The U.S. Response to India — Hit or Miss?

Anna Sikdar
3 min readMay 2, 2021


Is our government doing its duty?

Since February, President Biden invoked the Defense Production Act to ban exports of vaccine raw materials to countries such as India to boost vaccine production for American citizens. Ever since, the Biden Administration has faced a barrage of criticism from international lawmakers as well as from more liberal American citizens revolving around the President’s lack of leadership skills, the United States’ missing diplomacy, and the loss of common human decency.

And yet, isn’t it the duty of a government to put its own citizens first?

Now, I am not saying that we should ignore the pleas for help from people around the world. What I am saying however, is that there are several factors to be considered before we jump to a conclusion and bash our lawmakers on their heads.

First and foremost, my point remains that our government should put Americans first because that is what they are paid to do. Not even 50% of the population of the United States has been vaccinated yet and states such as Michigan are still suffering profusely from the onslaught of Covid-19. And yes, I understand that there are thousands of people in the United States who are against receiving a vaccination, yet that does not mean that there aren’t thousands of people who still haven’t had access to the vaccine yet. The invocation of the Defense Production Act was a good first step in my opinion to get Americans vaccinated. However, we should also consider the fact that the United States has already pledged to contribute $2 billion to a global Covid vaccine program for developing countries. Our government (for once) is not sitting back and doing nothing, it is trying to help in ways that it can right now.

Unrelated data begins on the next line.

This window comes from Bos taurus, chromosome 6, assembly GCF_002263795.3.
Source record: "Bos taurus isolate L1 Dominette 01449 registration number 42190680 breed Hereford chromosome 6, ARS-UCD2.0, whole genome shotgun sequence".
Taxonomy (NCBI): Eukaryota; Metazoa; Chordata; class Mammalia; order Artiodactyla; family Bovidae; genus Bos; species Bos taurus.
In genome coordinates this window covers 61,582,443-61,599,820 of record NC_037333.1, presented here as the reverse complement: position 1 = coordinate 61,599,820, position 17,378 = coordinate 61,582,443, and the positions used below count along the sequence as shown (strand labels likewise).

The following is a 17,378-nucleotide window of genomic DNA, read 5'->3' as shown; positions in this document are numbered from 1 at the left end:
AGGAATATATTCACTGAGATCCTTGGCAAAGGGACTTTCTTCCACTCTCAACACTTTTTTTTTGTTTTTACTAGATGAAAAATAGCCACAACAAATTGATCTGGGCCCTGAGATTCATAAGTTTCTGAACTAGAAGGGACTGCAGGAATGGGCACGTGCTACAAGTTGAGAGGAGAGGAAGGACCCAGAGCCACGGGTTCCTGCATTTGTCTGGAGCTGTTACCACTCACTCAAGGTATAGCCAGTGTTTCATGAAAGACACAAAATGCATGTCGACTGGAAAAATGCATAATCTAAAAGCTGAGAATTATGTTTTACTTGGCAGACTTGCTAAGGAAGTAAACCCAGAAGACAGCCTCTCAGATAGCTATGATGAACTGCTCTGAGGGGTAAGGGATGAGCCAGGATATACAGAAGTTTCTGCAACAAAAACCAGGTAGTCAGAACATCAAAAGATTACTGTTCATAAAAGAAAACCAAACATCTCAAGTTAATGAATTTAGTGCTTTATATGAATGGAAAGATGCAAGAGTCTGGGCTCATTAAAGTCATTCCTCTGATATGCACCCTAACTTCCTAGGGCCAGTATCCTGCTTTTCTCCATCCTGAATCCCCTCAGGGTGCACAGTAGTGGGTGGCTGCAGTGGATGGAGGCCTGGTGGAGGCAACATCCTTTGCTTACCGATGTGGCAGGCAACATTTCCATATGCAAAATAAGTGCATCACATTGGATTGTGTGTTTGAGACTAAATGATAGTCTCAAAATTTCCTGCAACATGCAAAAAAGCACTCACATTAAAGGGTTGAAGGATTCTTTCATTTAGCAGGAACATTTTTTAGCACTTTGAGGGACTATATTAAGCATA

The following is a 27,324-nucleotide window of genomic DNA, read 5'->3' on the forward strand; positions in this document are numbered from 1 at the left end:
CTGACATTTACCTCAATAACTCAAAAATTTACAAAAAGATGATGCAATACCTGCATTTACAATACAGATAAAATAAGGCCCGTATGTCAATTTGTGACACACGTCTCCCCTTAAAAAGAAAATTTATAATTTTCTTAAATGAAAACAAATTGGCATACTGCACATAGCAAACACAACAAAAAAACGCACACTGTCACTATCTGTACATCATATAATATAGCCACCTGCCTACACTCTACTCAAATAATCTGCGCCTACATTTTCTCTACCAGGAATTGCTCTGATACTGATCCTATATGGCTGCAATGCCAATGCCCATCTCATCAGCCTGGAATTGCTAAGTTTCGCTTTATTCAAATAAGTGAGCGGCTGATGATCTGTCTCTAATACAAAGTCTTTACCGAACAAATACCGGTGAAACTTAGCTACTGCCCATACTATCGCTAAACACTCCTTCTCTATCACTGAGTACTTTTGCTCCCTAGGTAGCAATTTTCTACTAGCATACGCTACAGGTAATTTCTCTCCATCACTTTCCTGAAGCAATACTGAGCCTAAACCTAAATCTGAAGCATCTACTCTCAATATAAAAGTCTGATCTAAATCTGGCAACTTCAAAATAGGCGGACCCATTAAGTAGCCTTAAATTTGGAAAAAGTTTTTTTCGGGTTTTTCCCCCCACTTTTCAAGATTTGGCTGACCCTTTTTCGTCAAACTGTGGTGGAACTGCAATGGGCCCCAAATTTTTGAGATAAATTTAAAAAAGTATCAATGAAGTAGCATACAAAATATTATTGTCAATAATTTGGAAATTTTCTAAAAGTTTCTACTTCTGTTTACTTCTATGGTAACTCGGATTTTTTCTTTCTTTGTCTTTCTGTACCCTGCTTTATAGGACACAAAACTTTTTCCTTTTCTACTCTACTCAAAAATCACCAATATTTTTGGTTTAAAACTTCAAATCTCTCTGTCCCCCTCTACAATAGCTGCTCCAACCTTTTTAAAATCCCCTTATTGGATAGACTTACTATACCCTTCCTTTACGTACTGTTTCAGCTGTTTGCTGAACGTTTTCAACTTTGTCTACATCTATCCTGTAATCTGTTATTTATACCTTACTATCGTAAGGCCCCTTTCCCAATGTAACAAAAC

Secondly, the situation in India is of course heartbreaking. At first glance, it seems monstrous that the United States should withhold vaccine raw materials in this time of suffering. After a closer look however, it simply does not make a difference whether we lift restrictions or not. Factories in India, and other countries, simply do not have the capabilities or the scientific know-how to create vaccines with said raw materials. They do not have the experience, nor do they have WHO-approved facilities to begin production. Furthermore, if anything, blame should be placed at the doorsteps of companies such as Pfizer, Moderna, and AstraZeneca. These companies refuse to share their vaccine ‘recipes’ with other pharmaceutical companies for capital gain. While Moderna touts its pledge to not enforce patents during Covid-19, a simple patent does not provide enough information to create the vaccine and Moderna knows this. Pfizer on the other hand is going over to the governments of third world countries and allegedly bullying them into putting up government assets as collateral in return for vaccine supplies.

What is the point of the United States providing the ingredients if these companies are not willing to help with the recipe?

My third and final point is that while my heart truly goes out to the people of India suffering right now, I firmly believe that the Indian government should be held accountable for this horrendous situation. Prime Minister Modi and his government have allowed this pandemic to turn into a catastrophe in India by not taking any preventative measures to protect their people. India is on the brink of collapse right now because its government prioritized political campaigns over Covid vaccines. Modi himself has been responsible for holding reckless political rallies with thousands of people in attendance in the face of this growing catastrophe. These rallies have been deadly super-spreaders of the virus, not least because the attendees have ignored all protection measures at these rallies. Again, this brings me back to my point, which is that the U.S. government is facing criticism for not helping India, when India’s own government failed to help its people when it has the resources to do so.

For once, I am in support of our government’s actions (a moot point since the restrictions have been lifted) and I believe that those who are so focused on tearing down U.S. leadership need to take a step back and consider that the U.S. government is leading.

It’s leading the American people, the government’s first and foremost duty.